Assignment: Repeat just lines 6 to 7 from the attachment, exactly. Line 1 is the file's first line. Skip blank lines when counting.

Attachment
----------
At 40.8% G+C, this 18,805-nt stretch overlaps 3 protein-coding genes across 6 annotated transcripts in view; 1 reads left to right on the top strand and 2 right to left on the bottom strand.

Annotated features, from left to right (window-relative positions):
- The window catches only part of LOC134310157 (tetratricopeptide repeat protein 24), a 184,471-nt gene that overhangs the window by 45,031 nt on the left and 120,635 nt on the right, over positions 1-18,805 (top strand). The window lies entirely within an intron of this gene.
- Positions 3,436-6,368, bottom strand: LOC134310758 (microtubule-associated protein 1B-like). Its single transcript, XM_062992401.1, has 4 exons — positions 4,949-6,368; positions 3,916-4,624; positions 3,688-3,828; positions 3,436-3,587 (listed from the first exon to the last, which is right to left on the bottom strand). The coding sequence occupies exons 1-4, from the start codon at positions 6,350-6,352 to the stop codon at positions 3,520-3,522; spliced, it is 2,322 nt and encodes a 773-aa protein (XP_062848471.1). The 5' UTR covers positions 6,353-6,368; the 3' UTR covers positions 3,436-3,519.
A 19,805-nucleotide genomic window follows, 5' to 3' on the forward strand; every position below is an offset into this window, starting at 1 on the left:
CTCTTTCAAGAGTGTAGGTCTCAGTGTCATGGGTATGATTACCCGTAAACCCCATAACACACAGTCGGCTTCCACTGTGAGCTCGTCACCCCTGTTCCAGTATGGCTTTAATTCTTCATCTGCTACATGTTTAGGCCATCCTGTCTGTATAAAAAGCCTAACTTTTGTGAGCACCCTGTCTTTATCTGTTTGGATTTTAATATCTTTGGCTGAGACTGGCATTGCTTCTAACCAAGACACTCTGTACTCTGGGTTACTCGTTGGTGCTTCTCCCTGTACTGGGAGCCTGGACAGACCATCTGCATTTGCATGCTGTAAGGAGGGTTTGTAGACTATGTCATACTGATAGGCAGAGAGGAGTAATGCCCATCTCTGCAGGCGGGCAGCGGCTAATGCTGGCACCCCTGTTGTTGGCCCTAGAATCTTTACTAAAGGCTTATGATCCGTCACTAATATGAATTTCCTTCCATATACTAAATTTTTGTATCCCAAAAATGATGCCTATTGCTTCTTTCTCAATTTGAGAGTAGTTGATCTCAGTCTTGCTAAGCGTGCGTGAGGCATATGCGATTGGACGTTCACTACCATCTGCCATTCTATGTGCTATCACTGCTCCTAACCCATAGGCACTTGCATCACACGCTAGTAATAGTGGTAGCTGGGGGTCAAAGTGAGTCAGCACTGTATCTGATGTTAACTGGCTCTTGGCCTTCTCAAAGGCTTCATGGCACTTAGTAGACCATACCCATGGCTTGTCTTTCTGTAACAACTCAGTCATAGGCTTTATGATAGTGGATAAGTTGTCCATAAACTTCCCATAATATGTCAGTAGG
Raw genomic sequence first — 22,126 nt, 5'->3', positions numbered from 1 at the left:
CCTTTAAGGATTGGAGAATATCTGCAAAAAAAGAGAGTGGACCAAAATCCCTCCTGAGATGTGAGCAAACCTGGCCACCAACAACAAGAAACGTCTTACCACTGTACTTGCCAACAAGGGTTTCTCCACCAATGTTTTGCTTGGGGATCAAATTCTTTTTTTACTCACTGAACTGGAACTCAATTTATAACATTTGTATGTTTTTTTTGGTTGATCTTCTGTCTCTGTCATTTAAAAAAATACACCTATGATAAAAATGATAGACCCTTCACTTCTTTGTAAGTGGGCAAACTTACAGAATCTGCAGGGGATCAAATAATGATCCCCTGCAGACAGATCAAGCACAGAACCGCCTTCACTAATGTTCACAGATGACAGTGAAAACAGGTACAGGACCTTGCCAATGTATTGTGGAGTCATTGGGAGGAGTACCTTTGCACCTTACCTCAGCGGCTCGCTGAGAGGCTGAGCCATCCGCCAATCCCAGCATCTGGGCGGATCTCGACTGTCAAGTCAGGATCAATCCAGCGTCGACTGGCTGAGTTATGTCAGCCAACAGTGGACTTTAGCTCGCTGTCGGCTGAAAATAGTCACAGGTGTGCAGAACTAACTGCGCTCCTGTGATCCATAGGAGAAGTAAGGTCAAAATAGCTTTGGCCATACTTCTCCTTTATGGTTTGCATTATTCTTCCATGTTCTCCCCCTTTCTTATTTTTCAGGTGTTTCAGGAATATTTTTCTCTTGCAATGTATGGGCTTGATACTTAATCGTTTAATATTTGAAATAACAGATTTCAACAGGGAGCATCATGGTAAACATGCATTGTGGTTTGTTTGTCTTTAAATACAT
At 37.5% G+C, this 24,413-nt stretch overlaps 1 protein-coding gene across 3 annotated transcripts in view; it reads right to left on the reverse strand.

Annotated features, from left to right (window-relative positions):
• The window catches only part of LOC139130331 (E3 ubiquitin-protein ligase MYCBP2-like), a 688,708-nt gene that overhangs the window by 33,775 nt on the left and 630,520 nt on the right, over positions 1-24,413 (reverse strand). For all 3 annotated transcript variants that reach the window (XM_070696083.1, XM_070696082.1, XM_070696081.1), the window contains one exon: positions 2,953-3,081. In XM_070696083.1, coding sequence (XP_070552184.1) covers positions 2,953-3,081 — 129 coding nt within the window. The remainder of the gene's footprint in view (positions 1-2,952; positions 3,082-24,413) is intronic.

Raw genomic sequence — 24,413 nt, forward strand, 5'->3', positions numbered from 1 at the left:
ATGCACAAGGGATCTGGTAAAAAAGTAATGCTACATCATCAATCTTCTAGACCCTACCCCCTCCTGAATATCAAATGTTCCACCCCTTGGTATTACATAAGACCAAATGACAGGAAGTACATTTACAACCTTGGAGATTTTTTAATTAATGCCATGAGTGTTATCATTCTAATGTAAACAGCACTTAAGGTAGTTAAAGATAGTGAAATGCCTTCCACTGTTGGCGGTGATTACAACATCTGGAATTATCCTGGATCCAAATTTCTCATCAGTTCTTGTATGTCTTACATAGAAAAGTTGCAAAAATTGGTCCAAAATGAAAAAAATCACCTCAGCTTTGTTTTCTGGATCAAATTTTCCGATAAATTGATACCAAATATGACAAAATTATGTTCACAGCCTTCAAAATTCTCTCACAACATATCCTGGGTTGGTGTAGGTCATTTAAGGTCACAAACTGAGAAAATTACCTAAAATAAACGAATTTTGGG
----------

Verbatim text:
CTCTTTCAAGAGTGTAGGTCTCAGTGTCATGGGTATGATTACCCGTAAACCCCATAACACACAGTCGGCTTCCACTGTGAGCTCGTCACCCCTGTTCCAGTATGGCTTTAATTCTTCATCTGCTACATGTTTAGGCCATCCTGTCTGTATAAAAAGCCTAACTTTTGTGAGCACCCTGTCTTTATCTGTTTGGATTTTAATATCTTTGGCTGAGACTGGCATTGCTTCTAACCAAGACACTCTGTACTCTGGGTTACTCGTTGGTGCTTCTCCCTGTACTGGGAGCCTGGACAGACCATCTGCATTTGCATGCTGTAAGGAGGGTTTGTAGACTATGTCATACTGATAGGCAGAGAGGAGTAATGCCCATCTCTGCAGGCGGGCAGCGGCTAATGCTGGCACCCCTGTTGTTGGCCCTAGAATCTTTACTAAAGGCTTATGATCCGTCACTAATATGAATTTCCTTCCATATACTAAATTTTTGTATCCCAAAAATGATGCCTATTGCTTCTTTCTCAATTTGAGAGTAGTTGATCTCAGTCTTGCTAAGCGTGCGTGAGGCATATGCGATTGGACGTTCACTACCATCTGCCATTCTATGTGCTATCACTGCTCCTAACCCATAGGCACTTGCATCACACGCTAGTAATAGTGGTAGCTGGGGGTCAAAGTGAGTCAGCACTGTATCTGATGTTAACTGGCTCTTGGCCTTCTCAAAGGCTTCATGGCACTTAGTAGACCATACCCATGGCTTGTCTTTCTGTAACAACTCAGTCATAGGCTTTATGATAGTGGATAAGTTGTCCATAAACTTCCCATAATATGTCAGTAGG
Raw genomic sequence first — 22,126 nt, 5'->3', positions numbered from 1 at the left: